Friday evening was the first of two "Lockeport Rocks" concerts - this one was the youth concert. Some very popular young musicians from the area played along with a few newcomers. Steve Elliot hosted. Alex Buchanan started things off with a few songs from his new CD (release party at the Osprey later this summer). Ashley Stuart was great, as were Jade Bennett and Carson Swim and Natalie ? (lovely voice). We particularly enjoyed an unaccompanied vocal by a young lady (8 or 9 years old I would guess) named Ryan who sang a good 3 minutes on key in front of the crowd, small though it was. We left before the end due to the cold wind so we didn't hear Beggars by Choice, but it was a good show of upcoming talent.

At the same time, there was a pie eating contest in the park and 9 kids partcipated - they had to eat a McCain cream pie (choice of chocolate, banana or lemon) without using their hands. Messy, fun, some pretty sick looking kids when it was over.

Last Wednesday was the Community variety Show at the high school. Lots of local talent and a wide variety of music genres. There were both very young and seasoned performers tied together by the words and music of Jamie Cotter. The king and queen of the Canada Day parade were also chosen. A good 2 1/2 hour show.

That's it so far - we missed a few things - a dance which STARTED at 10:00PM on Saturday and a poker walk which took place while we were at dinner at the Chef's Table Sunday evening. Also the crib tournament and a pet show. The really big stuff starts tomorrow (June 30th) with the Lockeport Rocks concert headlining The Hupman Brothers - we are working the beer tent so we'll be busy. And Wednesday will be constant fun and games.

Happy Birthday Canada!

Friday, June 26, 2009

Another Reader

Today I met another Lockeportite (?) who reads my blog (and enjoys it!). It was nice to get to know you Dawn. It's great to know technology can actually form some human links, instead of just electronic ones. This entry is a test of my feed to Facebook - if it works it's thanks to a Kevin/Kris exchange which was very helpful.

Tonight is the first Lockeport Rocks concert - the youth version. There is also a pie-eating contest at the same time in the Seacaps Park so it should be an interesting evening. It looks like the weather may cooperate.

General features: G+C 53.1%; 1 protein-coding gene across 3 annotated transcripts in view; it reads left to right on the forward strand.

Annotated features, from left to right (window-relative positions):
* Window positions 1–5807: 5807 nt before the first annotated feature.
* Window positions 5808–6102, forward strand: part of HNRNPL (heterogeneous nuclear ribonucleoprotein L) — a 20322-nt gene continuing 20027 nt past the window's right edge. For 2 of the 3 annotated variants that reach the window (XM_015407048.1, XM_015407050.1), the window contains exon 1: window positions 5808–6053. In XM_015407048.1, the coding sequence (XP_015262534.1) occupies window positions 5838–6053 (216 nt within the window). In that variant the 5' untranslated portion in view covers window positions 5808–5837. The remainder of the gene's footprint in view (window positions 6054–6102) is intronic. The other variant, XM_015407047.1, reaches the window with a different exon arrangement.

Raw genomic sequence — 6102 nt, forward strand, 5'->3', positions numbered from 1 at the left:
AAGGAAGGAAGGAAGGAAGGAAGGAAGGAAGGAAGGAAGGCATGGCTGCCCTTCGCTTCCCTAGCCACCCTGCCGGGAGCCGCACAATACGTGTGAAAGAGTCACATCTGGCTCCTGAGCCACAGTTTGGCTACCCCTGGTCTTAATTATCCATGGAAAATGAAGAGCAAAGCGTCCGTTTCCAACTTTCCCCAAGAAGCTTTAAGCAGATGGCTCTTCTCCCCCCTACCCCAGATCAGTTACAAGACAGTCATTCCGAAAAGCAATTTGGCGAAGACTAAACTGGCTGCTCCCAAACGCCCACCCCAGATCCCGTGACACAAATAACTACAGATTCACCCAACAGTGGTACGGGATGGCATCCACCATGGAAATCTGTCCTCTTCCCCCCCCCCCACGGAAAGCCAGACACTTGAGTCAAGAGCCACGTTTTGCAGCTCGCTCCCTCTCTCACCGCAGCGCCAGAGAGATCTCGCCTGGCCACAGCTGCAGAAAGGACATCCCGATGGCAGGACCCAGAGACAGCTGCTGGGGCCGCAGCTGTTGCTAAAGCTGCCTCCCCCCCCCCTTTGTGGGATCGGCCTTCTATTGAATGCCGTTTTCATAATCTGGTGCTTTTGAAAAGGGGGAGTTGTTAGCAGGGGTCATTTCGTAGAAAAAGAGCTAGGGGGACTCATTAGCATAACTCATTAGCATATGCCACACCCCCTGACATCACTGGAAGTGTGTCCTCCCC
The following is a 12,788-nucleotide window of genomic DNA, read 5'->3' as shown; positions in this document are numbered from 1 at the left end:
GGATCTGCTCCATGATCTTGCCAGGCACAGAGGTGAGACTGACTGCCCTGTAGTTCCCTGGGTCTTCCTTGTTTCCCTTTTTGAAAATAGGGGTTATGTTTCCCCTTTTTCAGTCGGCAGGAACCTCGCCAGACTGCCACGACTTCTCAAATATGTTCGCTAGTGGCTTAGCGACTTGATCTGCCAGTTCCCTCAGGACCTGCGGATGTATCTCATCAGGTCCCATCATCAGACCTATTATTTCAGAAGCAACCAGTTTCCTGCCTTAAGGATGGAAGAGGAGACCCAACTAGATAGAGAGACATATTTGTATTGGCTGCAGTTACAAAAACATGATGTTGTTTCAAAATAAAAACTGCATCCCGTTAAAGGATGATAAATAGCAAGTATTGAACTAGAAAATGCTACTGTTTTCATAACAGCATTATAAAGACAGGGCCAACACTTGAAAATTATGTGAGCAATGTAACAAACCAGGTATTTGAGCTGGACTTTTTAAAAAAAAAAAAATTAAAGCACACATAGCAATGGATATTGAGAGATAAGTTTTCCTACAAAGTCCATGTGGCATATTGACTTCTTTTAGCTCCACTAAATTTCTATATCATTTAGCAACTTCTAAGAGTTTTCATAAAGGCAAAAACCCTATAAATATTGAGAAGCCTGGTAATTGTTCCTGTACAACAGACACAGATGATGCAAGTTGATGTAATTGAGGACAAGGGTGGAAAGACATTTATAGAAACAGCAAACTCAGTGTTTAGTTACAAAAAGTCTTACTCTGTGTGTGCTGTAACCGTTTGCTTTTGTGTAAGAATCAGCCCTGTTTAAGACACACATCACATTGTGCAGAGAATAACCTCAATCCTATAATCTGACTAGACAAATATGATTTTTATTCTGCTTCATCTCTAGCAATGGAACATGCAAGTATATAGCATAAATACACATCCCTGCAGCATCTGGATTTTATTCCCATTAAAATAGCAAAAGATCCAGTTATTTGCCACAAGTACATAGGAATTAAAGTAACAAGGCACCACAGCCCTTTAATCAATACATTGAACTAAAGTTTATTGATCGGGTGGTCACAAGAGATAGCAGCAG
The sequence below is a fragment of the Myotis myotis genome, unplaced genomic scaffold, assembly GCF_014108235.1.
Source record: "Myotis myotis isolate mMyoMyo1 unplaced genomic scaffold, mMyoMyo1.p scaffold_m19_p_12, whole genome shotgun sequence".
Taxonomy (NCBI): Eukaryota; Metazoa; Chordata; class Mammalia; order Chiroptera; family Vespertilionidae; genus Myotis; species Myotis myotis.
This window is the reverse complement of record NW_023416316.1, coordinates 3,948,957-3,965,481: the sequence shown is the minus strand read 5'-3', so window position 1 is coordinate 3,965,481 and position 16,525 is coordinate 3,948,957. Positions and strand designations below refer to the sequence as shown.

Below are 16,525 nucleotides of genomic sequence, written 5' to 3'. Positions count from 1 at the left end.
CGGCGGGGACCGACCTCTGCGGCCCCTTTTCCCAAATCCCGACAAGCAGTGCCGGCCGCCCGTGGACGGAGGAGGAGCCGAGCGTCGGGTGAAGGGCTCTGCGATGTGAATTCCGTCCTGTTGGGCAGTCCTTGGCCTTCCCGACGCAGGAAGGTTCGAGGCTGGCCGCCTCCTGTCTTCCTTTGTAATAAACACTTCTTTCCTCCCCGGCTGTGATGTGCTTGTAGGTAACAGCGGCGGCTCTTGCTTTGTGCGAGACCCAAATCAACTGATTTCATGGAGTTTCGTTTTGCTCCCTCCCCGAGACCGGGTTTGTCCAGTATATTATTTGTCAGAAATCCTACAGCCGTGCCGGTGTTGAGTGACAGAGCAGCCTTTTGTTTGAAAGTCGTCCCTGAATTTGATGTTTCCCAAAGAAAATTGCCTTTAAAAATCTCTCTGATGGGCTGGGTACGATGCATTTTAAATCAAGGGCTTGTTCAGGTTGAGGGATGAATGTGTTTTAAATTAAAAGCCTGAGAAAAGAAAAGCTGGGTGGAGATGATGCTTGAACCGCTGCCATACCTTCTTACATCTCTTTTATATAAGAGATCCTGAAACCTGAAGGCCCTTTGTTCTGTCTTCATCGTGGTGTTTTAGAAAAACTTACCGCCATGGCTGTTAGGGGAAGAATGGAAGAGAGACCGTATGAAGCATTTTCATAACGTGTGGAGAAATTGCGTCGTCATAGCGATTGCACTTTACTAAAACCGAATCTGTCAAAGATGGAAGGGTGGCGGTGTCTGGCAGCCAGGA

Back to baking a cake for tomorrow's Cake Walk - a great fund-raiser for the Ragged Island Historical Society.

Wednesday, June 24, 2009

Back to Lockeport

We've been off on a 2 week visit to Ottawa and our kids and grandkids. All well and beautiful and/or handsome as expected.

We came back to Lockeport in our usual 16 hour-straight drive with 2 kittens and our son Tim in the car. It was a singularly uneventful trip but we arrived to a hay field that used (2 weeks ago) to be our yard - it has apparently rained the entire time we were away. At least the well won't run dry and there won't likely be any forest fires in the near future.

Tonight is the start of the Canada Day Week celebrations - a variety show at the high school - always a lot of fun. Other events coming up are a cake walk, a couple of Lockeport Rocks concerts (including the Hupman Brothers on June 30th), the greased pole, the strawberry shortcake, the parades, dances, fireworks, craft fair, yard sales, poker walk, and lots of food (this is after all rural Nova Scotia where a day without pie is a travesty).

While we were gone, the Look-Off neared completion. Lester has installed the light, the benches are in, the bottom is closed off, and Spencer's has begun the landscaping.

Monday, June 1, 2009


On Sunday, we had a call from a friend, Dayle, inviting us over for drinks and conversation at her place. After a pleasant hour and a half with Dayle, her mother, Deny, and Nancy Cotter, Dayle received a call asking her to hustle down to the Osprey in Shelburne since only a very few people had shown up for the jazz concert being held. So Wayne and I went too.
See full size image
The group playing was Mike Cowie and the Waterbabies, a jazz group out of Halifax. They were truly awesome musicians with some outstanding solos on bass and piano. They played their own arrangements of an assortment of standards and some unusual pieces. I particularly enjoyed their version of Cindi Lauper's "Time After Time" - a great way to spend Sunday evening. You can hear some of the songs they played here - Disk 2 of "In the Moment".

Sunday, May 31, 2009


Here's the look-off. It still needs a light and benches, the landscaping and the area beneath the "roof" of the widow's walk closed in. It looks very impressive though and has a lovely view out to Carter Island lighthouse through the breakwater. In the other direction, it highlights the Streetscape - a small half-dead tree is going to be removed to improve that view.

Wednesday, May 27, 2009

Look-Off Progress

As of this afternoon, the look-off looked like this. The strange sloped area is intended to simulate a rooftop and the whole structure is therefore a widow's walk. The sloped area on the opposite side has been shingled already.

Shirley and I thought that the area beneath the structure would invite teenage parties etc. but apparently it is either going to be back filled with dirt/gravel and then closed in entirely, or at least closed in. There will be a ramp at the front and a railing around the whole surface. A couple of benches are planned as well as a light.

When the structure is finished, Spencer's is going to be landscaping around it, and eventually when the wood has aged sufficiently it will be coated with Thomson's water seal.

The view from the left front corner is spectacular - looking out to Carter Island and will likely become a favourite spot for graduation and wedding photos.

Saturday, May 23, 2009

Good Beginning

The Farmer's Market in Sable River opened this morning, it appears successfully.